For years arts programs have bee cut from schools, much to the detriment to our students as many studies have now shown (California Arts Council). Arts programs have led to stronger reading and verbal skills, music and math intermingle repeatedly, and according to the Center for Arts Education, New York “research has also shown that arts education has had a measurable impact on at-risk youth in deterring delinquent behavior and truancy problems while also increasing overall academic performance” (Center for Arts Education.)In his book A Whole New Mind New York Times bestselling author and lecturer Daniel Pink recognized the influence of arts and goes further to state that people with strong arts backgrounds are the future in terms of business, financial, and personal success. As far as I’m concerned Arts are the backbone of our society.
So, why am I writing what seems to be an intro to a Masters Thesis? I’m writing out of frustration and disappointment. In this city we have one major newspaper, it’s not great, but outside of a series of community newspapers (some surprisingly good, some sadly horrific), it’s all we have. Over the past few years we have seen a once thorough review of arts and culture begin to dwindle, so that it is now only a few pages on Sundays. Now we have been informed of a complete reformatting of the Arts section, namely one where books have been ousted from the community of arts and culture. My dismay is great. Not just because books will be significantly absent from this coverage, but by the ignorance of the paper’s new Editor in Chief. A man who apparently does not recognize literature as either an art or as a part of our culture. Seeing as how the New York Times Book Review section on Sundays is a staple for many ardent and even not so ardent readers, it amazes me that another major metropolitan newspaper would diminish such a section. Also, at a time when book readership is growing thanks to the popularity of ebooks and ereaders (not a fan, but I understand the appeal), it would seem that now is the time to open the eyes of these newer readers to breakout fiction and non-fiction that they would not have heard of without the newspaper’s coverage (New York Times). I’m not the only one distressed by this, it appears as though the community in general is appalled and in order to better understand the newspaper’s decision a Arts and Culture Forum will be taking place at July 9 at Warwick’s, 7812 Girard Ave, La Jolla, Ca from 7:30 pm to 9:00 pm. Moderated by Author, Lecturer, Psychologist Richard Farson and featuring a panel of notable community members, including the new Editor of the San Diego Union Tribune, this should be a unique opportunity to understand how a major city boasting an array of amazing museums, concert venues, independent book stores, and award-winning theaters, could possibly delete these important cultural and tourist drawing (let’s face is we do survive on tourism in America’s Finest City) from our newspaper. Yes, printed news as we know it is changing, but it is not dying, it is evolving, calling for it’s producers to tap into local interests, non-profits, and businesses in order to maintain it’s readership.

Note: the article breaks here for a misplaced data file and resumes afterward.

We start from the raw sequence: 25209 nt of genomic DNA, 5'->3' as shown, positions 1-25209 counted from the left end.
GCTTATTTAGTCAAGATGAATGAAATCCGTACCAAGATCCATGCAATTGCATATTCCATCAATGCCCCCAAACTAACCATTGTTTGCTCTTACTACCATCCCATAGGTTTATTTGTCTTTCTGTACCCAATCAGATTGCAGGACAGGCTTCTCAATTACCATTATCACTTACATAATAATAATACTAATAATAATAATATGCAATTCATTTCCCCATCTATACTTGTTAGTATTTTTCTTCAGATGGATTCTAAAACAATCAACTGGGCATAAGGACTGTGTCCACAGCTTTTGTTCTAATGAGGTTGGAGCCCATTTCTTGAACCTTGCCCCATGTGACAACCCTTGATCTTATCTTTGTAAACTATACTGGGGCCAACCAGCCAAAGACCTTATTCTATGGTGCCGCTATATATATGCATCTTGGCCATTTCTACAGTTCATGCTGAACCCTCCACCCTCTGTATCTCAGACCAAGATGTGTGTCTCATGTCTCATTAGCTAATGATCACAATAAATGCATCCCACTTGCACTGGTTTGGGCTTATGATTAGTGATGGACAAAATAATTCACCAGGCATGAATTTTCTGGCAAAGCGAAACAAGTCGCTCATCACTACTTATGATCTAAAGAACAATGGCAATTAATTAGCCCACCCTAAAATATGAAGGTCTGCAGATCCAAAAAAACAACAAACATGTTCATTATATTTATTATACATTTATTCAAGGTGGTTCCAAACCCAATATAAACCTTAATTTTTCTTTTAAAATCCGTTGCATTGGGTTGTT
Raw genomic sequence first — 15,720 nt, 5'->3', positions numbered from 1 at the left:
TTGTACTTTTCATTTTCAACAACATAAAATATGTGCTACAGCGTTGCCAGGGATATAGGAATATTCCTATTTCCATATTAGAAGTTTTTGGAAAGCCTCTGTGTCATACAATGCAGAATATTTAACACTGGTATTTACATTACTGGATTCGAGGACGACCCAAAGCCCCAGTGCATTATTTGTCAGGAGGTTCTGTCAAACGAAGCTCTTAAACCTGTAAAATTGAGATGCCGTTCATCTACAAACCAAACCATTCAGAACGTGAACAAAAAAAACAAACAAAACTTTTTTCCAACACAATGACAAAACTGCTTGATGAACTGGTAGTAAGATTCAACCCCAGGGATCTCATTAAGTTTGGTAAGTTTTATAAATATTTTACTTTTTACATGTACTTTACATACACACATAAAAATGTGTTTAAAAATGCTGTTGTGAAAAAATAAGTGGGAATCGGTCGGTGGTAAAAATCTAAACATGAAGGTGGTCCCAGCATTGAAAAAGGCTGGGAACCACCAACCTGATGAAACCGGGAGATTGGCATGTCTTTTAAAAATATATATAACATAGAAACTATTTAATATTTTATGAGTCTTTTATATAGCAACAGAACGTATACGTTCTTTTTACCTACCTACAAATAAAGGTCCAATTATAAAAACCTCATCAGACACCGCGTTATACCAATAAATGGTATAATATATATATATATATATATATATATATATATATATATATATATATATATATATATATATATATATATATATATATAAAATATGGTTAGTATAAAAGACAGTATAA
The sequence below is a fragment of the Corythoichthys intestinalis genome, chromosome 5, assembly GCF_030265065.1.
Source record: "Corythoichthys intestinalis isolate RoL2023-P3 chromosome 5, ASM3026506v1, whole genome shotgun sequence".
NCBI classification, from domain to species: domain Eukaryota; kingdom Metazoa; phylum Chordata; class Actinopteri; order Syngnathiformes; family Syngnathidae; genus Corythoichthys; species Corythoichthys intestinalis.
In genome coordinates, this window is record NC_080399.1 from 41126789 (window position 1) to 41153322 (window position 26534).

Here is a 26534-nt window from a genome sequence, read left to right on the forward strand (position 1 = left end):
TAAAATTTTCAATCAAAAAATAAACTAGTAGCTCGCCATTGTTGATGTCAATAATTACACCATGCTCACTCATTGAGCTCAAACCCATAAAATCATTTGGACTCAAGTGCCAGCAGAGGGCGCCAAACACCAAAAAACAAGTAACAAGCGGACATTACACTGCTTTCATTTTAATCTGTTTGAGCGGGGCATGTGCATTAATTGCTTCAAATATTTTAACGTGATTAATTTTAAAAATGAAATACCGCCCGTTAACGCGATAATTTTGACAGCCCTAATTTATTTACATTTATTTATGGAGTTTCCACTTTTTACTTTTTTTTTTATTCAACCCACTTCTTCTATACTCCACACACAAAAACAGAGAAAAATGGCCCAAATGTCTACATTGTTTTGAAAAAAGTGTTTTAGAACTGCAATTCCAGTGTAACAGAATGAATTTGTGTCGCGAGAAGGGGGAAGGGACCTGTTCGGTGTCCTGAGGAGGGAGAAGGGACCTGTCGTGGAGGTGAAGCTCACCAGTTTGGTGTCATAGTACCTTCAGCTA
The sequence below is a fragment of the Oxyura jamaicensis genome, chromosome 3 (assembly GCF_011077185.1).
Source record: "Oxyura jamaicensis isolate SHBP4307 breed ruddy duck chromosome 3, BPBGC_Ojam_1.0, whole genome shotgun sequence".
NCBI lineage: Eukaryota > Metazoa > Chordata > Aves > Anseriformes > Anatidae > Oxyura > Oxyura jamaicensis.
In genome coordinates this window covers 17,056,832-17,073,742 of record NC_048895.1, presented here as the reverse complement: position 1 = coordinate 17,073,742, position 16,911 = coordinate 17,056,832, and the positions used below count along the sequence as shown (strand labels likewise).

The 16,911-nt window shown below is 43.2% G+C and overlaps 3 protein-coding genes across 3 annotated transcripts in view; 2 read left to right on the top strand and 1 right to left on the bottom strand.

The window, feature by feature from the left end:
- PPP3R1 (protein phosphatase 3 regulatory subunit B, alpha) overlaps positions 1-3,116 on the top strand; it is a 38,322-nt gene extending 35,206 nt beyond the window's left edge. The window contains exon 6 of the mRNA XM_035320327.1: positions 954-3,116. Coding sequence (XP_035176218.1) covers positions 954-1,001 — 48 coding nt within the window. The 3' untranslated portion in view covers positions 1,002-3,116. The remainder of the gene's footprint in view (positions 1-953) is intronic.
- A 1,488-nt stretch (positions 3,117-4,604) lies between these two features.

So Art is dead. At least according to this city’s newspaper. Let us hope that the citizenship vehemently disagrees. And let us hope that our future is not the one imagined by Bradbury and his cohorts.
More more information on the forum please visit: http://www.warwicks.indiebound.com/event/arts-forum
California Arts Council. Web. 02 July 2010. http://www.cac.ca.gov/artsinfo/research.php
The Center for Arts Education of New York | Arts Powered Learning. Web. 02 July 2010. http://caenyc.org/arts-education-report/executive_summary.
"E-Book Fans Keep Format in Spotlight." The New York Times - Breaking News, World News & Multimedia. 20 Oct. 2009. Web. 02 July 2010. http://www.nytimes.com/2009/10/21/technology/21books.html.
Pink, Daniel H. A Whole New Mind: Why Right-brainers Will Rule the Future. New York: Riverhead, 2006. Print.